Things To Do With OpenStreetMap

Lluis Vicens Franquesa (SIGTE-Universitat de Girona) with Gemma Boix Xamani (SIGTE-Universitat de Girona), Toni Hernandez Vall├ęs (SIGTE-Universitat de Girona)

14:00 on Thursday 19th September (in Session 15, starting at 2 p.m., EMCC: Room 4)

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Description: OpenStreetMap is much more than a set of data. In this presentation we show a good portion of the possibilities it offers. We will see, first of all, what data one can download from OpenStreetMap and how it can be downloaded in a personalized way, employing customizable criteria. In addition to downloading, we look at other tools that add value to OSM: editors, importers to databases, geolocation services, image rendering, routing algorithms, etc.
Abstract:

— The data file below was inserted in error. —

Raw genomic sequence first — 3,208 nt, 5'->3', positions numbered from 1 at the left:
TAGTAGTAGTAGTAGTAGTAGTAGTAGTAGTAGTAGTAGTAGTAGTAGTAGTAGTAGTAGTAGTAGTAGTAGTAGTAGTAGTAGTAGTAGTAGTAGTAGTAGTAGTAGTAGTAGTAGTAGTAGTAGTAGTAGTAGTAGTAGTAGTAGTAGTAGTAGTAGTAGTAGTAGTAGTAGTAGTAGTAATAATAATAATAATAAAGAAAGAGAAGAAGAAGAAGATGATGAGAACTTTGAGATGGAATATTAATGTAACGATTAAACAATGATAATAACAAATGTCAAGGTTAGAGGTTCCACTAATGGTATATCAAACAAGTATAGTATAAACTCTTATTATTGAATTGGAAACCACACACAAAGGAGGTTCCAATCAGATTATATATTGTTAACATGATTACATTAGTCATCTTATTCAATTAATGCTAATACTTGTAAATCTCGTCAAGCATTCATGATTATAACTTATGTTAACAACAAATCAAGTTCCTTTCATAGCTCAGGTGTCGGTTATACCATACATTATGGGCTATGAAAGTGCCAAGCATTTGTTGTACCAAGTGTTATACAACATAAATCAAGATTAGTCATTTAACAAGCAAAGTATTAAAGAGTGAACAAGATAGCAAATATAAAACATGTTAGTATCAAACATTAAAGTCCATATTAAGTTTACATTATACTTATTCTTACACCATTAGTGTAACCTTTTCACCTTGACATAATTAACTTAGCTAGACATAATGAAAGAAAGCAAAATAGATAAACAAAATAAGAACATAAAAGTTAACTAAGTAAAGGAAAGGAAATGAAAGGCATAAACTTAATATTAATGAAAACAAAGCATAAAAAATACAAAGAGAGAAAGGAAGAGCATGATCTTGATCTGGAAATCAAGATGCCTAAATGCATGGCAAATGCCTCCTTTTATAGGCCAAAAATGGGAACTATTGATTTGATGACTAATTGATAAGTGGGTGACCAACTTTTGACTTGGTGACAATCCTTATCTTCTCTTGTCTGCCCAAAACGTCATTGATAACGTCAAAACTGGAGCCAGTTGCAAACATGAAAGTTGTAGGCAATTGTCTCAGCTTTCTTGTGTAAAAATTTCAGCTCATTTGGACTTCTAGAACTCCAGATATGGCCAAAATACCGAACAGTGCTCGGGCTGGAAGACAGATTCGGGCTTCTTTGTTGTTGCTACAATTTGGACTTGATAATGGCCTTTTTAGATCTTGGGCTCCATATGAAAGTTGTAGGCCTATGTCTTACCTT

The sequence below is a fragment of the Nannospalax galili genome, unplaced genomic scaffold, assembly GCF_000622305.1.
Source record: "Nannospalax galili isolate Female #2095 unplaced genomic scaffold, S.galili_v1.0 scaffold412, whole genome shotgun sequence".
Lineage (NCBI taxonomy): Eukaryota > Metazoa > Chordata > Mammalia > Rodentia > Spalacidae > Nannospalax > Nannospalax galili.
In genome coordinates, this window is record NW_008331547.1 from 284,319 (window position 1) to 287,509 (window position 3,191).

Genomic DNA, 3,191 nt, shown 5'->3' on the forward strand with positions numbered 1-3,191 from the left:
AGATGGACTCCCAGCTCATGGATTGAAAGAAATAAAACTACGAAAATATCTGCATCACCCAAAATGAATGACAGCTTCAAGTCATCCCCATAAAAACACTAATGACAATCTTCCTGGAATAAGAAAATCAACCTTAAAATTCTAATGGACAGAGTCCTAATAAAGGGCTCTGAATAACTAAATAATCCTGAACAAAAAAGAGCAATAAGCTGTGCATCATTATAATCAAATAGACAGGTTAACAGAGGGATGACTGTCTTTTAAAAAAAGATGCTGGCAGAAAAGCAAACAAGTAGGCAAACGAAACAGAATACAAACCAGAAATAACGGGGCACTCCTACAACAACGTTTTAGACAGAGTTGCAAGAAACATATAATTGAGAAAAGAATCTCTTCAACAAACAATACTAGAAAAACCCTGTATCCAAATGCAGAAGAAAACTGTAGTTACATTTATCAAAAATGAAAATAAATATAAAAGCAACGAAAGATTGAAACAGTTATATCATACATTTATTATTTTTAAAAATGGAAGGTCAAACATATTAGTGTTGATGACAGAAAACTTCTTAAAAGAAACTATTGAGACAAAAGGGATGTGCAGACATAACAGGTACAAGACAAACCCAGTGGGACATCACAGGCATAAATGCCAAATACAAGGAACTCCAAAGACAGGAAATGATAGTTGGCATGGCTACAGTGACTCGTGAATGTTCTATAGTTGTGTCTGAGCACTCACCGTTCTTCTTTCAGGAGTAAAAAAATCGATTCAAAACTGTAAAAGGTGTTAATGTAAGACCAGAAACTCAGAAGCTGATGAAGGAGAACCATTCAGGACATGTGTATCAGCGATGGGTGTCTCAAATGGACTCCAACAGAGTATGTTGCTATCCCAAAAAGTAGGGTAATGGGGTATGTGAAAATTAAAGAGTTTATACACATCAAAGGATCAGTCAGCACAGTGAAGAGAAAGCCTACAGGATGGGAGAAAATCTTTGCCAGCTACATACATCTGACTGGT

INTRODUCTION This study of the things we can do using OpenStreetMap arises from SIGTE's need, as a service within the University of Girona, to offer the university community new cartographic services based on free data and, more specifically, on OpenStreetMap, from the elaboration of paper maps to computer applications like the publication of maps, the rendering of custom layers, routing, etc. In this article we will examine the possibilities offered by OpenStreetMap and the main tools allowing one to operate with this data. AVAILABLE DATA AND DOWNLOADING There are three types of files ready to be downloaded. - planet.osm. This file, which takes up about 26 Gb in compressed format (pbf), contains all the OpenStreetMap mapping for the entire planet and is generated weekly. - history.osm. This file (39 Gb in compressed format) file is generated less frequently than the planet file and contains the entire history of the OSM database. - diff files. Due to the large volume of data handled in OpenStreetMap there are a number of differential (diff) files containing the database modifications carried out during a specific period (inserts, modifications, deletions). If one wishes to carry out more customized downloads (by country, region, city, etc.) he can download pregenerated extracts from the original database. These extracts can be downloaded from third-party sites that OSM makes available at its wiki (http://wiki.openstreetmap.org/wiki/Planet.osm). But if one wishes to customize his downloads even further (with more specific areas, or according to types of entities, such as main roads, parks, etc.), OSM also offers the possibility of using its APIs (Xpai, Overpass API) which, thanks to their REST interface, make it possible to download such data through the generation of URLs. DATA GENERATION AND EDITING The main way to participate in OSM is by editing the map, whether capturing the geographical data through GPS and mobile devices or using other open data sources. The workflow to generate OpenStreetMap data is as follows: 1. Data capture and acquisition 2. Data generation and editing 3. Data labelling 4. Map generation On the OSM wiki there is a complete list of editors (http://wiki.openstreetmap.org/wiki/Editing): PUBLICATION OF PERSONALIZED MAPS ON THE INTERNET The publication of maps on the Internet is one of the most common tasks carried out using OSM data. Thanks to free tools such as Leaflet and OpenLayers (to name two of the most widespread) one can, in just a few lines of code, generate maps for his webpages, blogs, etc. These tools are developed in Javascript code run on the client side, so these maps do not have any requirements on the server side and can be applied to any webpage. In the specific case of the Leaflet API, generating a map which shows the OSM mapping with the initial view one indicates (initial map coordinates and zoom level) is as simple as changing a couple of lines of code. IMPORTING OSM DATA TO DATABASES There are several tools to import data to databases in .osm format. The main ones are osm2pgsql, osmosis, imposm and nominatim. These tools are designed to organize data (within the databases) in accordance with schemes designed for some very specific uses. For example, osm2pgsql and imposm tools are designed to generate some highly efficient databases with a view to rendering. Other tools, such as nominatim, generate a scheme designed for geocoding, etc. Each tool, therefore, generates a scheme. The main features of these schemes are three: • They are updatable. • They contain predefined geometries. • They contain all the attributes (comprehensive). RENDERING AND STYLES Rendering is the conversion of data into an image. During the rendering process the data to be included in the image is defined (on the basis of its attributes) and its style (colour, thickness, colour of the edge, symbols, the scale of the map at which an element is to appear, the scale of map at which it is to disappear, etc.). The complexity of rendering OSM data is mainly determined by three factors: the intricacy of each style, the great variety of different elements containing OSM and, thirdly, the fact that each level of zoom (up to 22) may have assigned a few unique styles for each element of the map. It is easy, thus, to imagine the effort required during the rendering. The tool used for this process is mapnik (available both for Windows and Linux systems). Mapnik, in addition to featuring a set of very versatile styles, gives one the possibility of partitioning the images generated into tiles to streamline their transmission on the Internet. In this way the transferred images are smaller and the map navigation gains enhanced fluidity. Mapnik recognizes many different input formats (PostGIS, shp, tiff; OGR, GDAL and raster formats, etc.) and makes it possible to generate output images in the formats png, jpg, pdf, svg, tiff, etc. Although the generation of styles is a very laborious process, there are tools like TileMill which speed up those processes through a user-friendly graphic interface. Tilemill includes mapnik in its installation as a rendering engine. Within TileMill one can upload the OSMBright project, which contains a set of pre-defined styles for OpenStreetMap. In this way one can customize his data, starting out from a previous definition and focusing only on those items which he wishes to highlight or customize. ROUTING One of the tools intermediate users will find easiest to use is osm2po, one developed in Java (multiplatform) which makes possible, via a few simple commands, the importation of .osm data and the creation of a Web service to process optimal route calculations in a web environment. Another tool, for slightly more advanced user profiles, is osm2pgrouting. Available on Linux systems, Osm2pgrouting allows one to import .osm data to a PostgreSQL/PostGIS database. It also generates the graph structure (as one more table) necessary for the calculation of optimal routes. With the graph one can modify the costs associated with the connections between nodes and, in this way, customize the routes according to his needs in each case. Osm2pgrouting requires, in addition to a PostGIS type database, pgRouting functions. pgRouting extends a PostgreSQL/PostGIS spatial database to include route calculation functionality.